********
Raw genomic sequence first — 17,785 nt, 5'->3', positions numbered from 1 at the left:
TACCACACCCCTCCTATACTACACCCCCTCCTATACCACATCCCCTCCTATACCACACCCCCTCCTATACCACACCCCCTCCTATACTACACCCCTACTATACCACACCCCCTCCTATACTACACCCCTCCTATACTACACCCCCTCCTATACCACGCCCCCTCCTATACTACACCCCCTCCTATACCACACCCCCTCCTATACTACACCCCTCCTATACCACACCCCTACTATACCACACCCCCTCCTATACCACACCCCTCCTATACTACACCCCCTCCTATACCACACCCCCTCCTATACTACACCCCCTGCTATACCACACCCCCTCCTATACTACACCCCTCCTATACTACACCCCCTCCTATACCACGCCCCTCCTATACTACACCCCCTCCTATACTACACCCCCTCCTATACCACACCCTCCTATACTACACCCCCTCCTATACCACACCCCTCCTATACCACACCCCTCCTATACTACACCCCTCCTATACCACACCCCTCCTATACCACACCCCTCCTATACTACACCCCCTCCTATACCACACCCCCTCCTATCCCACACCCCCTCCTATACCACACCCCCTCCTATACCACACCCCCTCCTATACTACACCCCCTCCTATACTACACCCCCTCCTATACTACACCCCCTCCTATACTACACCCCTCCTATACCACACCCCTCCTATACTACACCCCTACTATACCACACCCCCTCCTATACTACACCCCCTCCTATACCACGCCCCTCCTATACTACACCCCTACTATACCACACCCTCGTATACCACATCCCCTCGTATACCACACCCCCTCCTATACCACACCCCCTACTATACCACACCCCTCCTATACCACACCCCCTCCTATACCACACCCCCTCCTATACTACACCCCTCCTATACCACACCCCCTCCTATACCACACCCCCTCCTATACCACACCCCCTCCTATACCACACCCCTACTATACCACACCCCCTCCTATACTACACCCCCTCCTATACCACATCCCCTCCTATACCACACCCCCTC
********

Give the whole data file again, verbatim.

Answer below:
Raw genomic sequence first — 17,785 nt, 5'->3', positions numbered from 1 at the left:
TACCACACCCCTCCTATACTACACCCCCTCCTATACCACATCCCCTCCTATACCACACCCCCTCCTATACCACACCCCCTCCTATACTACACCCCTACTATACCACACCCCCTCCTATACTACACCCCTCCTATACTACACCCCCTCCTATACCACGCCCCCTCCTATACTACACCCCCTCCTATACCACACCCCCTCCTATACTACACCCCTCCTATACCACACCCCTACTATACCACACCCCCTCCTATACCACACCCCTCCTATACTACACCCCCTCCTATACCACACCCCCTCCTATACTACACCCCCTGCTATACCACACCCCCTCCTATACTACACCCCTCCTATACTACACCCCCTCCTATACCACGCCCCTCCTATACTACACCCCCTCCTATACTACACCCCCTCCTATACCACACCCTCCTATACTACACCCCCTCCTATACCACACCCCTCCTATACCACACCCCTCCTATACTACACCCCTCCTATACCACACCCCTCCTATACCACACCCCTCCTATACTACACCCCCTCCTATACCACACCCCCTCCTATCCCACACCCCCTCCTATACCACACCCCCTCCTATACCACACCCCCTCCTATACTACACCCCCTCCTATACTACACCCCCTCCTATACTACACCCCCTCCTATACTACACCCCTCCTATACCACACCCCTCCTATACTACACCCCTACTATACCACACCCCCTCCTATACTACACCCCCTCCTATACCACGCCCCTCCTATACTACACCCCTACTATACCACACCCTCGTATACCACATCCCCTCGTATACCACACCCCCTCCTATACCACACCCCCTACTATACCACACCCCTCCTATACCACACCCCCTCCTATACCACACCCCCTCCTATACTACACCCCTCCTATACCACACCCCCTCCTATACCACACCCCCTCCTATACCACACCCCCTCCTATACCACACCCCTACTATACCACACCCCCTCCTATACTACACCCCCTCCTATACCACATCCCCTCCTATACCACACCCCCTC